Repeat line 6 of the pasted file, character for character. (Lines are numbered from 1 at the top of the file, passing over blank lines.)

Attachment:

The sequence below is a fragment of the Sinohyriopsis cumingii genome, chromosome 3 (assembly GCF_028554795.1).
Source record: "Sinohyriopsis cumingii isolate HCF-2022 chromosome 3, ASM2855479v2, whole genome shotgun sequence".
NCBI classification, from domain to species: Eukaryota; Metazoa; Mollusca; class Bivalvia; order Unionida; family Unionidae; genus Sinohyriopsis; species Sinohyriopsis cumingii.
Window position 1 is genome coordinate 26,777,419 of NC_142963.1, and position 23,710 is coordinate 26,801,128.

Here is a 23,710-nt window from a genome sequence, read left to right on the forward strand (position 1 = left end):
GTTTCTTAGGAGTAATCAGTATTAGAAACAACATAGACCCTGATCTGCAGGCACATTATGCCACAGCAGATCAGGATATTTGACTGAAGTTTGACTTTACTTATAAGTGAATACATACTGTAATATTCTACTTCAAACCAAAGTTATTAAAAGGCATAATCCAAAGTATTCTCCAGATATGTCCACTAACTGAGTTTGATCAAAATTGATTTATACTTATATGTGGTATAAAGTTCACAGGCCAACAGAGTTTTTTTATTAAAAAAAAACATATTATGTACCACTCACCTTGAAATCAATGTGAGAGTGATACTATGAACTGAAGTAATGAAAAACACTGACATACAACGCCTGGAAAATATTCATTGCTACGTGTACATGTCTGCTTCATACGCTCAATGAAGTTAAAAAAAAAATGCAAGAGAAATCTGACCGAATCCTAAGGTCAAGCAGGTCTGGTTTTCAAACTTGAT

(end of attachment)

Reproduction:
GTTTCTTAGGAGTAATCAGTATTAGAAACAACATAGACCCTGATCTGCAGGCACATTATGCCACAGCAGATCAGGATATTTGACTGAAGTTTGACTTTACTTATAAGTGAATACATACTGTAATATTCTACTTCAAACCAAAGTTATTAAAAGGCATAATCCAAAGTATTCTCCAGATATGTCCACTAACTGAGTTTGATCAAAATTGATTTATACTTATATGTGGTATAAAGTTCACAGGCCAACAGAGTTTTTTTATTAAAAAAAAACATATTATGTACCACTCACCTTGAAATCAATGTGAGAGTGATACTATGAACTGAAGTAATGAAAAACACTGACATACAACGCCTGGAAAATATTCATTGCTACGTGTACATGTCTGCTTCATACGCTCAATGAAGTTAAAAAAAAAATGCAAGAGAAATCTGACCGAATCCTAAGGTCAAGCAGGTCTGGTTTTCAAACTTGAT